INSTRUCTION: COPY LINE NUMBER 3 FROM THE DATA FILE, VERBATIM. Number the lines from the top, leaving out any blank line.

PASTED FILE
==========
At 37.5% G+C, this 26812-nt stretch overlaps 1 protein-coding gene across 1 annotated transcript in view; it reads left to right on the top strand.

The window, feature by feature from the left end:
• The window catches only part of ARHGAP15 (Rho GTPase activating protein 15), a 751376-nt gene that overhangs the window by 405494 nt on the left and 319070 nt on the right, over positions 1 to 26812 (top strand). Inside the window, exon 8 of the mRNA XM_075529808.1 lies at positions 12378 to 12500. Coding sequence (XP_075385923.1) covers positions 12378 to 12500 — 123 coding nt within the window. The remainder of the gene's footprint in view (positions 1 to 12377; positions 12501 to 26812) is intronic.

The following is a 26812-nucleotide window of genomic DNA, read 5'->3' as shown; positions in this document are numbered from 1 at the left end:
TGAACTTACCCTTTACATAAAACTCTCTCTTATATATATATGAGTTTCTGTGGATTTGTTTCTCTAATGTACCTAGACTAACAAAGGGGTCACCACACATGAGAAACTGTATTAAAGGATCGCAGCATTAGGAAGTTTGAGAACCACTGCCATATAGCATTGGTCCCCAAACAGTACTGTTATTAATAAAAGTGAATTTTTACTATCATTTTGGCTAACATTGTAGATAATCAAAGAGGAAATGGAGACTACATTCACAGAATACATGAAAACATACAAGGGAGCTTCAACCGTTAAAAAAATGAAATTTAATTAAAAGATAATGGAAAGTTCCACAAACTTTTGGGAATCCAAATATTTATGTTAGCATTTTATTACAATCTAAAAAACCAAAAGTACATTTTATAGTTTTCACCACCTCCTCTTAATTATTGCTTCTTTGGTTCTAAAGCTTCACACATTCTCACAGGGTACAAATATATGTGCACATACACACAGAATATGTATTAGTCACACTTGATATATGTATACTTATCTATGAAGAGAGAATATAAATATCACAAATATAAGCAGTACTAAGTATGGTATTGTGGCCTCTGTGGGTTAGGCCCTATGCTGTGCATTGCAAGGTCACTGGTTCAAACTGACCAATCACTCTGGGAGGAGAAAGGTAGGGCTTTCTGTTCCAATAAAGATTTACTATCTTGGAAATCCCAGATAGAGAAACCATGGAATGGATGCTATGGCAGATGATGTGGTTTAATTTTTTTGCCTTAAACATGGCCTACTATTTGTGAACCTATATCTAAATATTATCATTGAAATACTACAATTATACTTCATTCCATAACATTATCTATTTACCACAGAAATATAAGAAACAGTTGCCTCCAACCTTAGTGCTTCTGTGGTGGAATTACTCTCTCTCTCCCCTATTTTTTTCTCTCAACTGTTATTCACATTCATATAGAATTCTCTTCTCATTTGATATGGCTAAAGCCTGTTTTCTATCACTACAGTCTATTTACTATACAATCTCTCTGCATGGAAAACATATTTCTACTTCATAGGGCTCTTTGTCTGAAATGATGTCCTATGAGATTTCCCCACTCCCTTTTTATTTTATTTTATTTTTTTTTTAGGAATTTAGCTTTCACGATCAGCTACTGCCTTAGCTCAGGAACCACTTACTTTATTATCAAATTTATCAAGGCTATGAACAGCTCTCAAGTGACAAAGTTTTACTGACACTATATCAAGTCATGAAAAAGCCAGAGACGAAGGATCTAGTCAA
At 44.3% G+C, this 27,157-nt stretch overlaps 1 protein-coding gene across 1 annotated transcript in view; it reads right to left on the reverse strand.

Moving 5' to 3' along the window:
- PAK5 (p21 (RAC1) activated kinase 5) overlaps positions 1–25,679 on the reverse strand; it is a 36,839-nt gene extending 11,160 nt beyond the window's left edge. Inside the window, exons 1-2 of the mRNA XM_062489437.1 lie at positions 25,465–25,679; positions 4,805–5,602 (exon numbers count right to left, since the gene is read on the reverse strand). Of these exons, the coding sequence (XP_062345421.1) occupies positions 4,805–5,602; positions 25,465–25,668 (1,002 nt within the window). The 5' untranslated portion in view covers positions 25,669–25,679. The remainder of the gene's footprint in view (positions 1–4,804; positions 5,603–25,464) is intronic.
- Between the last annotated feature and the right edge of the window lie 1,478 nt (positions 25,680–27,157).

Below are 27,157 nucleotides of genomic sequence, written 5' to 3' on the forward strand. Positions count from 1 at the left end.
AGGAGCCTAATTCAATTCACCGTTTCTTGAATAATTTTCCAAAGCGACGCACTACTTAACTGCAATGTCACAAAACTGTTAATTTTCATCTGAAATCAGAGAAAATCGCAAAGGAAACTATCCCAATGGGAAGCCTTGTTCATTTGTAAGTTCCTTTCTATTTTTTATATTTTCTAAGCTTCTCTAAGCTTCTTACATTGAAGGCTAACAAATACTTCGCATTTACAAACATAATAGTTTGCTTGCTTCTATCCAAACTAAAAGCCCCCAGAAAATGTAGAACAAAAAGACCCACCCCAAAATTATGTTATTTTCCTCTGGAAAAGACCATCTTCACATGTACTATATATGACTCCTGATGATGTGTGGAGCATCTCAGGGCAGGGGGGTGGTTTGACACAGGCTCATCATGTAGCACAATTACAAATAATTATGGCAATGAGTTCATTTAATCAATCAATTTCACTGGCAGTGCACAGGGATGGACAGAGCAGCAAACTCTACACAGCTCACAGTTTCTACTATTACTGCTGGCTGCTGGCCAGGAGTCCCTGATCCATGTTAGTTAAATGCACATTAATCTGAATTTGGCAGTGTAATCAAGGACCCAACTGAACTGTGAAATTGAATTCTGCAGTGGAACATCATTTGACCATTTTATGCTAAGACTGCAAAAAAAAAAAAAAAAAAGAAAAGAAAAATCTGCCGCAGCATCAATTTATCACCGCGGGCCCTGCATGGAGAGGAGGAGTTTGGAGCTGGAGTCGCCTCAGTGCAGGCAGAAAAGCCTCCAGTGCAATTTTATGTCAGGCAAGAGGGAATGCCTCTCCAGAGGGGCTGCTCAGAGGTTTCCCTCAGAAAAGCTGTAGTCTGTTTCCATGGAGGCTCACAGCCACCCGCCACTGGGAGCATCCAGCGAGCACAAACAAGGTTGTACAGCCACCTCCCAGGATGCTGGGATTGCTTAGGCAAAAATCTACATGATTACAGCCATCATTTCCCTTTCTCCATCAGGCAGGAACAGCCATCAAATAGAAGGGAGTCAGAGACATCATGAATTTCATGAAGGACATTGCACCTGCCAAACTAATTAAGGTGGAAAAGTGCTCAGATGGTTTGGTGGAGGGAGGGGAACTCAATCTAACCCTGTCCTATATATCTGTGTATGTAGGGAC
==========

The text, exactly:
• The window catches only part of ARHGAP15 (Rho GTPase activating protein 15), a 751376-nt gene that overhangs the window by 405494 nt on the left and 319070 nt on the right, over positions 1 to 26812 (top strand). Inside the window, exon 8 of the mRNA XM_075529808.1 lies at positions 12378 to 12500. Coding sequence (XP_075385923.1) covers positions 12378 to 12500 — 123 coding nt within the window. The remainder of the gene's footprint in view (positions 1 to 12377; positions 12501 to 26812) is intronic.